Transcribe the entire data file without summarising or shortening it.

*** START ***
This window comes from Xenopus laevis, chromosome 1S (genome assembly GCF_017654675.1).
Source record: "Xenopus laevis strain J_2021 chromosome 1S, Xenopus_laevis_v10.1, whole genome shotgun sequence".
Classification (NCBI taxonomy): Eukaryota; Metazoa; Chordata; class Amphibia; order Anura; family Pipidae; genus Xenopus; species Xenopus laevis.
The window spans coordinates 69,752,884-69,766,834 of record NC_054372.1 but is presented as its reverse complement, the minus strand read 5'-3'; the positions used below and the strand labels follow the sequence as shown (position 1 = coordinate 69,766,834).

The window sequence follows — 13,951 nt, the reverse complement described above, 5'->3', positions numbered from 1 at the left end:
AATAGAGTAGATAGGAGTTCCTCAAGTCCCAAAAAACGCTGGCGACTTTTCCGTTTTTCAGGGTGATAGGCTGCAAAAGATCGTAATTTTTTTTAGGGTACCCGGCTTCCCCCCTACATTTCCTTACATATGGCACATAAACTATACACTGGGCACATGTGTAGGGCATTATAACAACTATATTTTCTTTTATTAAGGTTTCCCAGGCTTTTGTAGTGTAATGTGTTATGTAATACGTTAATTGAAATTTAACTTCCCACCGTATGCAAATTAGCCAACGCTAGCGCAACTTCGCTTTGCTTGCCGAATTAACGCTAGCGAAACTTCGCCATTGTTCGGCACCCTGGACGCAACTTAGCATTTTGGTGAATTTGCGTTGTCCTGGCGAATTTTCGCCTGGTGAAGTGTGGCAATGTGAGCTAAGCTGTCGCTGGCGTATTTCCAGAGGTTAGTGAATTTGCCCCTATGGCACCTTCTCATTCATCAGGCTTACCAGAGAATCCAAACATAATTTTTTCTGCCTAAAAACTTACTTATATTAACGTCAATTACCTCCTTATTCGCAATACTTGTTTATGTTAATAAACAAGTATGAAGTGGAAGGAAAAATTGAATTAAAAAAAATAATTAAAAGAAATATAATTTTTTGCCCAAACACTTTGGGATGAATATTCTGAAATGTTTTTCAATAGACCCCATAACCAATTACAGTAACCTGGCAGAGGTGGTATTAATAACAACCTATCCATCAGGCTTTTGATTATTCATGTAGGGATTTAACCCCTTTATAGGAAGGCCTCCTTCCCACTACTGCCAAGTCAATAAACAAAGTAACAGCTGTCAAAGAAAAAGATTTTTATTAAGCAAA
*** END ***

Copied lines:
This window comes from Xenopus laevis, chromosome 1S (genome assembly GCF_017654675.1).
Source record: "Xenopus laevis strain J_2021 chromosome 1S, Xenopus_laevis_v10.1, whole genome shotgun sequence".
Classification (NCBI taxonomy): Eukaryota; Metazoa; Chordata; class Amphibia; order Anura; family Pipidae; genus Xenopus; species Xenopus laevis.
The window spans coordinates 69,752,884-69,766,834 of record NC_054372.1 but is presented as its reverse complement, the minus strand read 5'-3'; the positions used below and the strand labels follow the sequence as shown (position 1 = coordinate 69,766,834).

The window sequence follows — 13,951 nt, the reverse complement described above, 5'->3', positions numbered from 1 at the left end:
AATAGAGTAGATAGGAGTTCCTCAAGTCCCAAAAAACGCTGGCGACTTTTCCGTTTTTCAGGGTGATAGGCTGCAAAAGATCGTAATTTTTTTTAGGGTACCCGGCTTCCCCCCTACATTTCCTTACATATGGCACATAAACTATACACTGGGCACATGTGTAGGGCATTATAACAACTATATTTTCTTTTATTAAGGTTTCCCAGGCTTTTGTAGTGTAATGTGTTATGTAATACGTTAATTGAAATTTAACTTCCCACCGTATGCAAATTAGCCAACGCTAGCGCAACTTCGCTTTGCTTGCCGAATTAACGCTAGCGAAACTTCGCCATTGTTCGGCACCCTGGACGCAACTTAGCATTTTGGTGAATTTGCGTTGTCCTGGCGAATTTTCGCCTGGTGAAGTGTGGCAATGTGAGCTAAGCTGTCGCTGGCGTATTTCCAGAGGTTAGTGAATTTGCCCCTATGGCACCTTCTCATTCATCAGGCTTACCAGAGAATCCAAACATAATTTTTTCTGCCTAAAAACTTACTTATATTAACGTCAATTACCTCCTTATTCGCAATACTTGTTTATGTTAATAAACAAGTATGAAGTGGAAGGAAAAATTGAATTAAAAAAAATAATTAAAAGAAATATAATTTTTTGCCCAAACACTTTGGGATGAATATTCTGAAATGTTTTTCAATAGACCCCATAACCAATTACAGTAACCTGGCAGAGGTGGTATTAATAACAACCTATCCATCAGGCTTTTGATTATTCATGTAGGGATTTAACCCCTTTATAGGAAGGCCTCCTTCCCACTACTGCCAAGTCAATAAACAAAGTAACAGCTGTCAAAGAAAAAGATTTTTATTAAGCAAA